9. my only claim to fame was being known as the bag lady of Seapoint, Cape Town. This lofty title was awarded by the local paper after I had spent two years picking up rubbish along the seashore and environs.As an old girl from Lyme Regis Grammar School, I send you congratulations on your campaign and wish you all success. Best regards, Priscilla

  10. Sarah Cross says:

    Does anybody know of any allotments to rent for growing vegetables? I live in the centre of lyme with only public transport so the nearer the better… please let me know! suburbanrain@hotmail.co.uk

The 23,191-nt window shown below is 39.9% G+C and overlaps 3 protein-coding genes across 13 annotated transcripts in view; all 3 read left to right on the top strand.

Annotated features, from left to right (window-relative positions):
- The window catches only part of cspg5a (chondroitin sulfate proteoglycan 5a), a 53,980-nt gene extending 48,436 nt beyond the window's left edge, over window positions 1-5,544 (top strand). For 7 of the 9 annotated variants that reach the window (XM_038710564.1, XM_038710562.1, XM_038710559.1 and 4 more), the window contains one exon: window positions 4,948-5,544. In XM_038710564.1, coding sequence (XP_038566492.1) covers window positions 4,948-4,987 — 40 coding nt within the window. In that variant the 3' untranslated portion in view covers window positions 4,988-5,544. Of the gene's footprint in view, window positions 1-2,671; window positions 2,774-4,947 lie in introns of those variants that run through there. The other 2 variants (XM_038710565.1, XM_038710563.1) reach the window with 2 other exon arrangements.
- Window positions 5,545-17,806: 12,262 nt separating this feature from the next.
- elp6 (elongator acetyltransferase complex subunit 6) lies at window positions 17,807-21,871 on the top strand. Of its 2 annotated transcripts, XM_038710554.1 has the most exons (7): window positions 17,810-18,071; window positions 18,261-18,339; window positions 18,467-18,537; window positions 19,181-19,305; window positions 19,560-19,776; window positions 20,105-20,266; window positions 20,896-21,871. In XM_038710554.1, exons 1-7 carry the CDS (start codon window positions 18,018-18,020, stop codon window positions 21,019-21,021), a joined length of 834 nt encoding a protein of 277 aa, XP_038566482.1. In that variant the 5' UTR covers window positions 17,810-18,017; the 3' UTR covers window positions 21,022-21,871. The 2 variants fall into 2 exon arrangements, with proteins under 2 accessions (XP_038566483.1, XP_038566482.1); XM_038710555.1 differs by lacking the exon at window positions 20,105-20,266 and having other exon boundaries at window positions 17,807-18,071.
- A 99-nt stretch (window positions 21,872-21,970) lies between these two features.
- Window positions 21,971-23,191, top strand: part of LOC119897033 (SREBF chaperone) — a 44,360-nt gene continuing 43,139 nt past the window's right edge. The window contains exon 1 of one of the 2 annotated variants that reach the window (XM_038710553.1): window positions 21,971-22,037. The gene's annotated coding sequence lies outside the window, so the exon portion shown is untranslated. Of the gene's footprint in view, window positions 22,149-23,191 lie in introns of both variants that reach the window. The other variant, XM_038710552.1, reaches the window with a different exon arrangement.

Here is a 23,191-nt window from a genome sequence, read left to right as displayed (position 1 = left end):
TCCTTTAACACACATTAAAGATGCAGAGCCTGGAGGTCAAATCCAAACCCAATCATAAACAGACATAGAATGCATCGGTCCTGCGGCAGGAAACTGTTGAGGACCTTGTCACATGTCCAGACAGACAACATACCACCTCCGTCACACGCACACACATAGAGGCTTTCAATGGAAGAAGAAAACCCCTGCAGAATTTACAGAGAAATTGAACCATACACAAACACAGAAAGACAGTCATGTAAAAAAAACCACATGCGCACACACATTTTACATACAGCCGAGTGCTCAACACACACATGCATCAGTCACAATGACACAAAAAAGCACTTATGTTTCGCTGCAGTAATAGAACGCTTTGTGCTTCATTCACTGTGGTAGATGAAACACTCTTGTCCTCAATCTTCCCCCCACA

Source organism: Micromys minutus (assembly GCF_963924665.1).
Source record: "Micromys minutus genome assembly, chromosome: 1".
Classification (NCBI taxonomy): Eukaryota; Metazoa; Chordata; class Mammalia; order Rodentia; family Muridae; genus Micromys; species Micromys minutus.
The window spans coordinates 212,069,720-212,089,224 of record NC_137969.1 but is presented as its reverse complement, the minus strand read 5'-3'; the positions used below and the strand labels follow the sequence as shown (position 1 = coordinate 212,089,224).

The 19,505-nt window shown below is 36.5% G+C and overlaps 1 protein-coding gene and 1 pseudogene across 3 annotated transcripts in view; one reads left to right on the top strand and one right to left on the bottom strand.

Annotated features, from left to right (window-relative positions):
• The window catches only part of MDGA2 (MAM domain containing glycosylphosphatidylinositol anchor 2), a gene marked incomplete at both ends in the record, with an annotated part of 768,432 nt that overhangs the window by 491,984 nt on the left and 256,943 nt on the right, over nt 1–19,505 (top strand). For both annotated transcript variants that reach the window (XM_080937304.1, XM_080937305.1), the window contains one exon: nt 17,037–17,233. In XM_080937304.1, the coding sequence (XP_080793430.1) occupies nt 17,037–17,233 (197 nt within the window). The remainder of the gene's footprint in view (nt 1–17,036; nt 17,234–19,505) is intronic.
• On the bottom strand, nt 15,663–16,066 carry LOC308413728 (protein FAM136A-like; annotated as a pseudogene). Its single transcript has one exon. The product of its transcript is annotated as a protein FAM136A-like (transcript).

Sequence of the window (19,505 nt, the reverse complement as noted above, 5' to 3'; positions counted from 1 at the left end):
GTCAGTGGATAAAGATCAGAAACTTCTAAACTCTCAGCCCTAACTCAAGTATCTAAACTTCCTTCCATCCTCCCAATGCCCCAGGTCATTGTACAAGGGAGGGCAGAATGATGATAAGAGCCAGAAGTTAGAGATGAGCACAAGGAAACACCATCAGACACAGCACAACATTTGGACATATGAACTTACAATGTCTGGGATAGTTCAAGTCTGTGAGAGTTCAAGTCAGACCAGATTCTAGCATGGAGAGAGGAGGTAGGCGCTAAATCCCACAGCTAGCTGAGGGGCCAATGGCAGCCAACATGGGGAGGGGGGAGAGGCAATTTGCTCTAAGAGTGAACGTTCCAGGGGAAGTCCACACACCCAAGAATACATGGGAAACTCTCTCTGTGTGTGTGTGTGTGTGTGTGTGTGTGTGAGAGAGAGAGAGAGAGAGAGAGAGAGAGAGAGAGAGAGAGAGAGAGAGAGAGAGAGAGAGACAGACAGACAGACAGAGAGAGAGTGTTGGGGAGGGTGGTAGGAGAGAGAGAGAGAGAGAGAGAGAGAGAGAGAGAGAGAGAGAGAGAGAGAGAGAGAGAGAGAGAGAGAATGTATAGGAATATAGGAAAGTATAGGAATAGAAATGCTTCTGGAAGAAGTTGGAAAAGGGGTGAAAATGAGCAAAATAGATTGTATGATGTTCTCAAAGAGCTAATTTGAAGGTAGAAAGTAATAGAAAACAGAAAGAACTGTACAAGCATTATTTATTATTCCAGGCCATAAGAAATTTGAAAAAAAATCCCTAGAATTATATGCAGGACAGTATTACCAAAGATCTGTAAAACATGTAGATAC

11. Polly Benfield says:

    How about supporting the campaign to ban plastic bags at the Olympics? It’s easy to have your voice heard. Go for it!
    There is a new petition, targetting the Olympics and hoping to
    make the London 2010 games plastic-bag-free – please sign at
    http://www.gopetition.com/petition/40435.html.

  12. Pete Grigg says:

    Re the comments about bio-degradable bags – what do these things degrade into? Smaller and smaller pieces of plastic which are eventually small enough to enter our food chain? I don’t know the answer, maybe someone reading this does and can clarify this, but I think that plastic is a bad thing in all its forms as supermarket/shop/produce packaging and for waste disposal. I liked the predecessor of plastic bags: the good old brown paper carrier bag and brown paper bags for sweets, potatoes, shoes etc. Cheers, Pete G